Aim Bergmann's rule, the tendency of body size within species in bird and mammal populations to be positively correlated with latitude, is among the best known biogeographical generalizations. The factors behind such clines, however, are not well understood. Here we use a large data base of 79 mammalian carnivore species to examine the factors affecting latitudinal size clines.
Methods We measured the skulls and teeth of carnivores in natural history museums, and calculated the amount of variation in size explained by latitude, supplementing our measurements with published data. We examined the effects of a number of variables on the tendency to show latitudinal clines.
Results We found that geographical range and latitudinal extent are strongly related to size clines. Minimum temperatures across the range, net primary productivity and habitat diversity also have some, albeit much less, influence.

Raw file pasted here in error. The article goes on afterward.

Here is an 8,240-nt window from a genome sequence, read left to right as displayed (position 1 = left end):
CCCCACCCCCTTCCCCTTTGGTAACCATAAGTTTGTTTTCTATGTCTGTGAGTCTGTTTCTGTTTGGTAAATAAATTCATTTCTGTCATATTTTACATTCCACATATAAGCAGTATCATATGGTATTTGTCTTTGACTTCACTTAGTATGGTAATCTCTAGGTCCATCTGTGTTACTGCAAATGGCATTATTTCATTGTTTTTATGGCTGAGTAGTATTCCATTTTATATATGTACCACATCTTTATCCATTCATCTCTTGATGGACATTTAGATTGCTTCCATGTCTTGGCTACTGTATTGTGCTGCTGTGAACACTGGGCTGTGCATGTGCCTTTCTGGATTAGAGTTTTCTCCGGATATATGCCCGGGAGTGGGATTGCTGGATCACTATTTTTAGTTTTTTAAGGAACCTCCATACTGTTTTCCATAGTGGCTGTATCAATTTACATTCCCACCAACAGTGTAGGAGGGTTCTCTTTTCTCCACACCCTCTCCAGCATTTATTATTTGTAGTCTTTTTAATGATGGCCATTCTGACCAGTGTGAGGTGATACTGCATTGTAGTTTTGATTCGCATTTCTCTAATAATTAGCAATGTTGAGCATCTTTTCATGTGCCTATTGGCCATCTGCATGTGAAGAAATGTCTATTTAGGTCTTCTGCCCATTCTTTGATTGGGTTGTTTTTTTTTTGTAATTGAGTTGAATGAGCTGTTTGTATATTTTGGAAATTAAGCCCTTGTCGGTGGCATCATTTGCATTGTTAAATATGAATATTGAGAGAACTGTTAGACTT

Main conclusions We suggest that species with large geographical ranges are likely to encounter significant heterogeneity in those factors that influence body size, and are thus likely to exhibit size clines. However, the key factors that determine body size may not always operate along a latitudinal (or other geographical) cline, but be spatially linked to patches in the species range. One such important factor is likely to be food availability, which we show is a strong predictor of size in the brown bear (Ursus arctos) but is not associated with a latitudinal cline. We argue that the spatial distribution of key resources within the species range constitutes a significant predictor of carnivore body size.